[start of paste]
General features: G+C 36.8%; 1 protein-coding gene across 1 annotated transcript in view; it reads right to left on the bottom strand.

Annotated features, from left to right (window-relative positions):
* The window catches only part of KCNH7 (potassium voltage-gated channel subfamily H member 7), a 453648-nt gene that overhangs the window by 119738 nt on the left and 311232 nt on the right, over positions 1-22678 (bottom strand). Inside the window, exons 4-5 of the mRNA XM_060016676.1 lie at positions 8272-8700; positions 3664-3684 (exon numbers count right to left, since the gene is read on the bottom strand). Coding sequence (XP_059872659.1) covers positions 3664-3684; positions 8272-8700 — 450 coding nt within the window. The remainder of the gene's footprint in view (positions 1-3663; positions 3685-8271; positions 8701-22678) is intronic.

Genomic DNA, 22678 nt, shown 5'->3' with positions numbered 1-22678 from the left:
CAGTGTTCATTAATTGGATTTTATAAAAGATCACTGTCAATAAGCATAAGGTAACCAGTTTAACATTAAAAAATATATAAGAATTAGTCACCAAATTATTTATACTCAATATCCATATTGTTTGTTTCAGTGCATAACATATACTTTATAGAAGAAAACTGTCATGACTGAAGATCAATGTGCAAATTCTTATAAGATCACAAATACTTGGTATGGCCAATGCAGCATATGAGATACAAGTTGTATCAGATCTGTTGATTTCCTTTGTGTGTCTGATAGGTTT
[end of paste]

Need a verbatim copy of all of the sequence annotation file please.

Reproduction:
General features: G+C 36.8%; 1 protein-coding gene across 1 annotated transcript in view; it reads right to left on the bottom strand.

Annotated features, from left to right (window-relative positions):
* The window catches only part of KCNH7 (potassium voltage-gated channel subfamily H member 7), a 453648-nt gene that overhangs the window by 119738 nt on the left and 311232 nt on the right, over positions 1-22678 (bottom strand). Inside the window, exons 4-5 of the mRNA XM_060016676.1 lie at positions 8272-8700; positions 3664-3684 (exon numbers count right to left, since the gene is read on the bottom strand). Coding sequence (XP_059872659.1) covers positions 3664-3684; positions 8272-8700 — 450 coding nt within the window. The remainder of the gene's footprint in view (positions 1-3663; positions 3685-8271; positions 8701-22678) is intronic.

Genomic DNA, 22678 nt, shown 5'->3' with positions numbered 1-22678 from the left:
CAGTGTTCATTAATTGGATTTTATAAAAGATCACTGTCAATAAGCATAAGGTAACCAGTTTAACATTAAAAAATATATAAGAATTAGTCACCAAATTATTTATACTCAATATCCATATTGTTTGTTTCAGTGCATAACATATACTTTATAGAAGAAAACTGTCATGACTGAAGATCAATGTGCAAATTCTTATAAGATCACAAATACTTGGTATGGCCAATGCAGCATATGAGATACAAGTTGTATCAGATCTGTTGATTTCCTTTGTGTGTCTGATAGGTTT